a. Post-Marxism. An idea flourished that Marxism was too focused on “grand narratives” (such as the importance of transcending capitalism for socialism) and that fragmentary politics of the NGO variety was more feasible. This argument for going beyond Marx was really, as Aijaz Ahmad pointed out, an argument to return to the period before Marx, to neglect the facts of historical materialism and the zig-zag possibility of building socialism as the historical negation of capitalist brutality and decadence. Post-Marxism was a return to idealism and to perfectionism.
b. Post-colonialism. Sections of the Left began to argue that the impact of colonialism was so great that no amount of transformation would be possible and that the only answer to colonialism was a return to the past. They treated the past, as the Marxist José Carlos Mariátegui argued, a destination and not as a resource. Afro-pessimism suggested a desolate landscape with no possibility of change; decolonial thinking remained trapped by European thought, returning again and again to European philosophy. The necessity of change was suspended.
Our tradition of National Liberation Marxism felt flattened, not able to answer the doubts sown by post-Marxism and post-colonial theory. And our traditions did not any longer have the kind of institutional support provided in an earlier period when revolutionary movements and governments assisted each other and when even the UN institutions would work to advance some of our ideas. It is telling that the slogan of the World Social Forum was another world is possible, not socialism is necessary, but just another world – even perhaps fascism.
It is time that we recover and return to our tradition, which has its origins in Marxist-Leninism, but it is a Marxist-Leninist tradition that was widened and deepened by José Carlos Mariátegui, by Ho Chi Minh, by Fidel Castro, by EMS Namboodiripad, and by hundreds of millions of others of the working-class and peasantry that developed this tradition in our struggles.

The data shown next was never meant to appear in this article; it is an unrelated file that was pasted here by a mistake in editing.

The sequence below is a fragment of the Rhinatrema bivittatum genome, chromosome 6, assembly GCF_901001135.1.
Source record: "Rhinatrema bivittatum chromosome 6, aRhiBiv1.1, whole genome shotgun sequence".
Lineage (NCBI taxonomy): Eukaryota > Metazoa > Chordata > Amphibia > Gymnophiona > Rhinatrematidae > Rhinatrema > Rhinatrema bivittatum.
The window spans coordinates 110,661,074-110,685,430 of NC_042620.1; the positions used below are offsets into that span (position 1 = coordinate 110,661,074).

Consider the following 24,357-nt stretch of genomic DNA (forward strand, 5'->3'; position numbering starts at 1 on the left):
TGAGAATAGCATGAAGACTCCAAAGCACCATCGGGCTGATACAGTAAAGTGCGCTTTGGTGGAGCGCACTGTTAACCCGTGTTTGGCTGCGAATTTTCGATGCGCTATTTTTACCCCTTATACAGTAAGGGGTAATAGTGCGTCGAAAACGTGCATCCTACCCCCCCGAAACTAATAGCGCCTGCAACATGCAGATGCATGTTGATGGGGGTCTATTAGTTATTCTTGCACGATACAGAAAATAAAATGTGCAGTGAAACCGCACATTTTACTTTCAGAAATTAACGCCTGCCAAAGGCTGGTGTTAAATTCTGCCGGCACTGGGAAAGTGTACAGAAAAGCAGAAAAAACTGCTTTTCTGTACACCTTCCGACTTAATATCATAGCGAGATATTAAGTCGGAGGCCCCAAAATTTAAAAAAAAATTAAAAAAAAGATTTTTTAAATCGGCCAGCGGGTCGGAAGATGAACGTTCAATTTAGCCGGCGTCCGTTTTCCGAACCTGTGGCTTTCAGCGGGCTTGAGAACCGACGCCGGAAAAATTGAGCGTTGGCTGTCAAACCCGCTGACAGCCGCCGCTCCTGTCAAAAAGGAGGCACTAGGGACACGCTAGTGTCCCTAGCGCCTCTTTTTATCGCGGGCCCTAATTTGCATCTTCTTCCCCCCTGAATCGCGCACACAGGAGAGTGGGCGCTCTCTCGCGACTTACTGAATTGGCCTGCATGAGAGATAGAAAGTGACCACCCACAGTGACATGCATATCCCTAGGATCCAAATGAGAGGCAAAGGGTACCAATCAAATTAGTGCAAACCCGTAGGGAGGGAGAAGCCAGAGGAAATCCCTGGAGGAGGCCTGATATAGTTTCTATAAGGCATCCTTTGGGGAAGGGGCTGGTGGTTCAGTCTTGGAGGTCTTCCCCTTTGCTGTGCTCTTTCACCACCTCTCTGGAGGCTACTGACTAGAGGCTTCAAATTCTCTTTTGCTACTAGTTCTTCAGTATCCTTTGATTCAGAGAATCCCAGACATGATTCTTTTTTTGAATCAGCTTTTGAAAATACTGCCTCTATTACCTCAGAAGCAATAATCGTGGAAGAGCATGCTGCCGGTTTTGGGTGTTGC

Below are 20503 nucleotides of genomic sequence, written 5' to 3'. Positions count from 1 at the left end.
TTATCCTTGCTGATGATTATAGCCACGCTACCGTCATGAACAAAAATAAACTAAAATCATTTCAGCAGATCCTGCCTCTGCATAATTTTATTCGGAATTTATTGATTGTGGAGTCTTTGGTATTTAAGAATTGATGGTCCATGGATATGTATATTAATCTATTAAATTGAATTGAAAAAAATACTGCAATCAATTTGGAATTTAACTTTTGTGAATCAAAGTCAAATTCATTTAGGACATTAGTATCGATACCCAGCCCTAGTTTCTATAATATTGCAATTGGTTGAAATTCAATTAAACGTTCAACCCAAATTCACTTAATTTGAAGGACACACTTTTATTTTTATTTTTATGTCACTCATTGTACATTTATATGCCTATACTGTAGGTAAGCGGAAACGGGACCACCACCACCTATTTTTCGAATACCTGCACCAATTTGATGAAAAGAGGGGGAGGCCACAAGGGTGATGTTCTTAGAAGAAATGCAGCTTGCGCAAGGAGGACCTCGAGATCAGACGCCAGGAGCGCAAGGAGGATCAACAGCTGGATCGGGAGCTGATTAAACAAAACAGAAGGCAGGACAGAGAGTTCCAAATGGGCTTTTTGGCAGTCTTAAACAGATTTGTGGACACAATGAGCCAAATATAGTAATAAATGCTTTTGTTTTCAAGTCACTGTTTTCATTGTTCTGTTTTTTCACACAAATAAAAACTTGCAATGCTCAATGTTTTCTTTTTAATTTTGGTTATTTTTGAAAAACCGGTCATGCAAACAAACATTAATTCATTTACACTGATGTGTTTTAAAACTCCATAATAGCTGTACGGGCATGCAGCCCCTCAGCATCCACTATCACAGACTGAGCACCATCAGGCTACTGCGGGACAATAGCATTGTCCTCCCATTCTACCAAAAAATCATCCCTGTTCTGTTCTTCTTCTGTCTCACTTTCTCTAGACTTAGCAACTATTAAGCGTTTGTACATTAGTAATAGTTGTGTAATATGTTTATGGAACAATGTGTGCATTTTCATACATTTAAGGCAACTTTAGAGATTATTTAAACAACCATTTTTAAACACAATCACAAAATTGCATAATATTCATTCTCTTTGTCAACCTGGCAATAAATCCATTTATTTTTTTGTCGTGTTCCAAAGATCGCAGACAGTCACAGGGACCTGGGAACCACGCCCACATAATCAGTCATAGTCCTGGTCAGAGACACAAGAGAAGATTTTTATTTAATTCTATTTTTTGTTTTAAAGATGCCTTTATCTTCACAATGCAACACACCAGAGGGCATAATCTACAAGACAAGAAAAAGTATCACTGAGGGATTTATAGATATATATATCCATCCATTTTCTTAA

There are two aspects to this tradition:
a. From the words ‘National Liberation’ we get the key concept of sovereignty.
b. From the tradition of Marxism, we get the key concept of dignity. The fight for dignity implies a fight against the degradation of the wage system and against the old social hierarchies that we have inherited (including along the lines of race, gender, and sexual orientation).
Our tradition, therefore, is a tradition that fights for sovereignty against imperialist domination and that fights for human dignity against the wretchedness of our social hierarchies and of capitalist theft of social wealth.
Frantz Fanon said that Marxism was ‘slightly stretched’ when it went out of the European context. How did we stretch it? There are five elements that are visible in the writings of Lenin and the Communist International and then expanded outside by a range of political forces:
i.Liberalism cannot solve the dilemmas of humanity, the obstinate facts of life (hunger, ill-health). To transcend these dilemmas is to establish human rights.
ii. Colonialism did not permit the development of productive forces in the colonised world. The modern form of industrial production creates social wealth that can be socialised.
iii. The socialist project in the colonies had to fight against both colonialism (therefore, for sovereignty) and capitalism and its social hierarchies (therefore, for dignity).